June 21, 2011
Continuing with the theme from last week's post about the Civil War, it's interesting that, for many, the War began in 1854 and not 1861. There were many bloody and violent skirmishes on the western border of Missouri between Kansas Free Staters and Missouri slaveholders during that time.
Many young men, not wanting to choose sides, decided to fight the war in their own way by raiding homes in both Kansas and Missouri. William Clark Quantrill put together a band of guerrilla fighters, one was Frank James. In his book The Devil Knows How to Ride, Edward Leslie gives a detailed and fascinating account of Quantrill's rise to notoriety. When George Todd took over Quantrill's band late in the war, one of Quantrill's fighters, William "Bloody Bill" Anderson, broke off and formed his own group. At the tender age of 16, Jesse James joined Anderson's group. Ted Yeatman's Frank and Jesse James: the story behind the legend is an excellent tale about the early years of Frank and Jesse James.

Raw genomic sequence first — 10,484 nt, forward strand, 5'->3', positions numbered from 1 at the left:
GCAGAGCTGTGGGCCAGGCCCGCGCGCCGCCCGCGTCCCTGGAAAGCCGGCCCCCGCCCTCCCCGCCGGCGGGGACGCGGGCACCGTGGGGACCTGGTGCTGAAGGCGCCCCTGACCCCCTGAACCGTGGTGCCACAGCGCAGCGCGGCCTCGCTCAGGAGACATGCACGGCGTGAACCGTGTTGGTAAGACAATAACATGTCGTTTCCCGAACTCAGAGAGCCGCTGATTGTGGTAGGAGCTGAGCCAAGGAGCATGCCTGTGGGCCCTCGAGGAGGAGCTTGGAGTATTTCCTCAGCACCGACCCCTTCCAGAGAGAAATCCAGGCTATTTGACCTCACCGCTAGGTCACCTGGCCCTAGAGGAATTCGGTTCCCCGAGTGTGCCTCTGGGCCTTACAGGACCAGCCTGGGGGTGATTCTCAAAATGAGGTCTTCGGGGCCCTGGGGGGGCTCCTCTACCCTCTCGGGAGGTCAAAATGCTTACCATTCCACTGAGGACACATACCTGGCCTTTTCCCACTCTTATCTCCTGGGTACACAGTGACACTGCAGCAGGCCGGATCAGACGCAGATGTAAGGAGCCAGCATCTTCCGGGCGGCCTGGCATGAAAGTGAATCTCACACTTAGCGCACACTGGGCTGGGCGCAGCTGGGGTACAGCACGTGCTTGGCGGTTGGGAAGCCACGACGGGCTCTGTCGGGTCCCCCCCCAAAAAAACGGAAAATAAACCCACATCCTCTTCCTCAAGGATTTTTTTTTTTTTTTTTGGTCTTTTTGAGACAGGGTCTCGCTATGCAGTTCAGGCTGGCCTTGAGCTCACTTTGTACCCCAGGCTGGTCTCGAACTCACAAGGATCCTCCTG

For many in Missouri, the war truly ended when Jesse James was assassinated by Robert Ford in 1882. There are also plenty of interesting sites to visit in the greater Kansas City area that are related to the history of the James's exploits.
Interlibrary Loan Manager